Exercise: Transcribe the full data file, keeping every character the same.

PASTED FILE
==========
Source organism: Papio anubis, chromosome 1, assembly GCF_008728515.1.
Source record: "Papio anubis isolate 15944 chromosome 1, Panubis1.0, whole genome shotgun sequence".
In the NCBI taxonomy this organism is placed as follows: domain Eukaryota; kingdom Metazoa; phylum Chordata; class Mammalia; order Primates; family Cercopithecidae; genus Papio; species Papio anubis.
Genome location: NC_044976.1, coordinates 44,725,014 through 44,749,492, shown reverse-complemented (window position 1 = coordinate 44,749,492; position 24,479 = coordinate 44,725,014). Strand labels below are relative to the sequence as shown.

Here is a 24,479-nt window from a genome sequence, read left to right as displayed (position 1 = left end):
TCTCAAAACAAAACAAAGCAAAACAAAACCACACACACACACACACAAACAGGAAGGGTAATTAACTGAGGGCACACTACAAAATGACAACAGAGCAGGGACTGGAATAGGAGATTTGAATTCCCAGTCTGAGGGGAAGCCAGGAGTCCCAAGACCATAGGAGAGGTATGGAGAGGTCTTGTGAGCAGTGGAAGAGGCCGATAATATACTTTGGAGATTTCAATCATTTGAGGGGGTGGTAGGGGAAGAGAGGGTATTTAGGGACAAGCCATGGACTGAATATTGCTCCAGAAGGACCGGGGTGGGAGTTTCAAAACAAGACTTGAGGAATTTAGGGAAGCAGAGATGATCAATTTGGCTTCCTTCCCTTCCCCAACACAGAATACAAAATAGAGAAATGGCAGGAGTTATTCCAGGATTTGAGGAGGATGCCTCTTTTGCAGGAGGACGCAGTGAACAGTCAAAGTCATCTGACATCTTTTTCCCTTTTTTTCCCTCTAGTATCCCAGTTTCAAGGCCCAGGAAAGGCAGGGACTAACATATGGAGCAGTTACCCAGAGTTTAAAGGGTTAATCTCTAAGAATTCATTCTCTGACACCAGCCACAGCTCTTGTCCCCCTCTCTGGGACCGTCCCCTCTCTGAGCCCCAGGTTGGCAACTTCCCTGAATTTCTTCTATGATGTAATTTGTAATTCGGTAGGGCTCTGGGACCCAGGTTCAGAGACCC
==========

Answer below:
Source organism: Papio anubis, chromosome 1, assembly GCF_008728515.1.
Source record: "Papio anubis isolate 15944 chromosome 1, Panubis1.0, whole genome shotgun sequence".
In the NCBI taxonomy this organism is placed as follows: domain Eukaryota; kingdom Metazoa; phylum Chordata; class Mammalia; order Primates; family Cercopithecidae; genus Papio; species Papio anubis.
Genome location: NC_044976.1, coordinates 44,725,014 through 44,749,492, shown reverse-complemented (window position 1 = coordinate 44,749,492; position 24,479 = coordinate 44,725,014). Strand labels below are relative to the sequence as shown.

Here is a 24,479-nt window from a genome sequence, read left to right as displayed (position 1 = left end):
TCTCAAAACAAAACAAAGCAAAACAAAACCACACACACACACACACAAACAGGAAGGGTAATTAACTGAGGGCACACTACAAAATGACAACAGAGCAGGGACTGGAATAGGAGATTTGAATTCCCAGTCTGAGGGGAAGCCAGGAGTCCCAAGACCATAGGAGAGGTATGGAGAGGTCTTGTGAGCAGTGGAAGAGGCCGATAATATACTTTGGAGATTTCAATCATTTGAGGGGGTGGTAGGGGAAGAGAGGGTATTTAGGGACAAGCCATGGACTGAATATTGCTCCAGAAGGACCGGGGTGGGAGTTTCAAAACAAGACTTGAGGAATTTAGGGAAGCAGAGATGATCAATTTGGCTTCCTTCCCTTCCCCAACACAGAATACAAAATAGAGAAATGGCAGGAGTTATTCCAGGATTTGAGGAGGATGCCTCTTTTGCAGGAGGACGCAGTGAACAGTCAAAGTCATCTGACATCTTTTTCCCTTTTTTTCCCTCTAGTATCCCAGTTTCAAGGCCCAGGAAAGGCAGGGACTAACATATGGAGCAGTTACCCAGAGTTTAAAGGGTTAATCTCTAAGAATTCATTCTCTGACACCAGCCACAGCTCTTGTCCCCCTCTCTGGGACCGTCCCCTCTCTGAGCCCCAGGTTGGCAACTTCCCTGAATTTCTTCTATGATGTAATTTGTAATTCGGTAGGGCTCTGGGACCCAGGTTCAGAGACCC